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Asthma medicines come in two types—quick relief and long-term control.

  • Asthma inhalerQuick-relief medicines control the symptoms of an asthma attack. If you need to use your quick-relief medicines more and more, you should visit your healthcare provider to see if you need a different medicine.
  • Long-term control medicines are taken every day to help you have fewer and milder attacks. They don’t help you if you’re having an asthma attack.

Not everyone with asthma takes the same medicine. Some medicines are inhaled and some are taken as a pill. If you are ever confused about your prescription, make sure to ask your healthcare provider or pharmacist.


  • Take your medicine as prescribed to help you avoid an attack.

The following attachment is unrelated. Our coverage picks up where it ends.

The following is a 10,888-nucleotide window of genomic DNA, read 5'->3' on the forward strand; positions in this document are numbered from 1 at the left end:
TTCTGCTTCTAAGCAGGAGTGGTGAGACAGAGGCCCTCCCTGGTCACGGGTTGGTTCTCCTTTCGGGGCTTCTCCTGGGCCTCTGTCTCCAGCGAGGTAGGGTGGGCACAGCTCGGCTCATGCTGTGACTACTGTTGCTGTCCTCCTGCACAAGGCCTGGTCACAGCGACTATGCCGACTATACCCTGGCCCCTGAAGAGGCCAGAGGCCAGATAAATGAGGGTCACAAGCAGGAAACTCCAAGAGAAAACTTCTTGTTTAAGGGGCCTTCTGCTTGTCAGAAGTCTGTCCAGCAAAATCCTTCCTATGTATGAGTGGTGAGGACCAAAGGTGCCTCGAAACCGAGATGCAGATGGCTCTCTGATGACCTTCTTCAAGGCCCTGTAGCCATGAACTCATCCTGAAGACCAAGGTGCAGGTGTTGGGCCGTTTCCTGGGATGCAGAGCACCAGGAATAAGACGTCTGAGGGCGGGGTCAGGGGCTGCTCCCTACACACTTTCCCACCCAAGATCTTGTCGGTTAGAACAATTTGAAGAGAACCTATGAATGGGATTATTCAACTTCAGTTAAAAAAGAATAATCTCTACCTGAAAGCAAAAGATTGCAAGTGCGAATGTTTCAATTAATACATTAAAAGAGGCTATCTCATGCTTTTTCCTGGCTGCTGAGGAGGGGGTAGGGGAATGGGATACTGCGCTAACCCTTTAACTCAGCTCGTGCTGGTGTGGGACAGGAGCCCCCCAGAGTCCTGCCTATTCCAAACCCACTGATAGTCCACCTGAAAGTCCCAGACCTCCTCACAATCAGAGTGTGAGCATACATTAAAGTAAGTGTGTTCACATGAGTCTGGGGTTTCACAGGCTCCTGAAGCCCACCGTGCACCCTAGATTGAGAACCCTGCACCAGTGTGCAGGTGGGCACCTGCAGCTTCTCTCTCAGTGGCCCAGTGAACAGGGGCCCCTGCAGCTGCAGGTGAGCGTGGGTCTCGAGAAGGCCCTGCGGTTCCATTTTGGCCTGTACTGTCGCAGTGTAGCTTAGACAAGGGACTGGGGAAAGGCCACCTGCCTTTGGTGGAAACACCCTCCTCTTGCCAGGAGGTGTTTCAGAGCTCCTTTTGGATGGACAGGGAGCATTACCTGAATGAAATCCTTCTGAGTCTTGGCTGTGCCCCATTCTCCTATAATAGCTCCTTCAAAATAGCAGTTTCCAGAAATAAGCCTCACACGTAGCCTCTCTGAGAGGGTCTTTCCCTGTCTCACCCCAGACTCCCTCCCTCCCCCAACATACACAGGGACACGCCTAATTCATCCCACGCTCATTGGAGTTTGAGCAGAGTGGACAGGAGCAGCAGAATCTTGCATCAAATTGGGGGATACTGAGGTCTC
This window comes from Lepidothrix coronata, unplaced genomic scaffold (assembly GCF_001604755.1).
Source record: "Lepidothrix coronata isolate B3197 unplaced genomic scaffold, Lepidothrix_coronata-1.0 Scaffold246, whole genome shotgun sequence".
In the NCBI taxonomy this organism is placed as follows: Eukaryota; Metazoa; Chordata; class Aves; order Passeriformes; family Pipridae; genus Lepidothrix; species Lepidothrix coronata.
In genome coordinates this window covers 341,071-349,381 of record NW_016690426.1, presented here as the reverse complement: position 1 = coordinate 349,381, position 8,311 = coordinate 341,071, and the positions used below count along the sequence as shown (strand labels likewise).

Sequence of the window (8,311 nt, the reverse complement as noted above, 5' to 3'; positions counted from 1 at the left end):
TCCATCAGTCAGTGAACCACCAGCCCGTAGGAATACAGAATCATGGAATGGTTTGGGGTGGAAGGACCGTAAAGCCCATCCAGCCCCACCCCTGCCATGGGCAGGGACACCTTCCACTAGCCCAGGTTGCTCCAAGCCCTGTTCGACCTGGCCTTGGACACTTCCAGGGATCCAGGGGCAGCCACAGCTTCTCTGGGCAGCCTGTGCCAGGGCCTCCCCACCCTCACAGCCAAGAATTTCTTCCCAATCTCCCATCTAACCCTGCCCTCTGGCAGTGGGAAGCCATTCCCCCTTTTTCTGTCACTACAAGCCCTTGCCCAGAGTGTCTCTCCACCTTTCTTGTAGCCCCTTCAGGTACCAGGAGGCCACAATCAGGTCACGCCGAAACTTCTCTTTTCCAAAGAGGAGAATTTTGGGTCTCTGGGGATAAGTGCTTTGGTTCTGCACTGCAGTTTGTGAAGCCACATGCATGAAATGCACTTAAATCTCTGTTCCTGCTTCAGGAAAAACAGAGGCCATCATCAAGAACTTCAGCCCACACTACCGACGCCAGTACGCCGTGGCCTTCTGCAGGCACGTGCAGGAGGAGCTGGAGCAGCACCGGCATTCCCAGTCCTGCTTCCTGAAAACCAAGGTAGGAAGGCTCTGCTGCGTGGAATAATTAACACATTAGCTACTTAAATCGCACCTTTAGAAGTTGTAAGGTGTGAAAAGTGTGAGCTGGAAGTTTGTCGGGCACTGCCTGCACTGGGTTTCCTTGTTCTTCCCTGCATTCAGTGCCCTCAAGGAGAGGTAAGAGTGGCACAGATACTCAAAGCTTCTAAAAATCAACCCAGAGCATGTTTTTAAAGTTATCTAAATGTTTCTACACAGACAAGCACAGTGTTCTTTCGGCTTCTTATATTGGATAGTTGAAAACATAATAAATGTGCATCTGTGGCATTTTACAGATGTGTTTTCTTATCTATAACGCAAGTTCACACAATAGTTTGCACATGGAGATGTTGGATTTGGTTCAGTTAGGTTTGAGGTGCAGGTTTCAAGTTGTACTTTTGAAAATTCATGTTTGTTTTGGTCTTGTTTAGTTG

• Asthma medicines can have side effects, but most side effects are mild and brief. Ask your healthcare provider or pharmacist about the side effects of your medicines.
  • Make an Asthma Action Plan Adobe Acrobat Reader Symbol so that you know what to do in response to your own symptoms. Decide who should have a copy of your plan and where they should keep it. Asthma action plans are a key part of successful asthma management.
  • Take your long-term control medicine even when you don’t have symptoms.

For more information, visit the National Asthma Education and Prevention Program’s Asthma Care Quick Reference Guide: Diagnosing and Managing Asthma Adobe Acrobat Reader Symbol.

Adobe Acrobat Reader Symbol Adobe Acrobat Reader format. You can download a free reader from Adobe.

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New Hampshire Department of Health and Human Services
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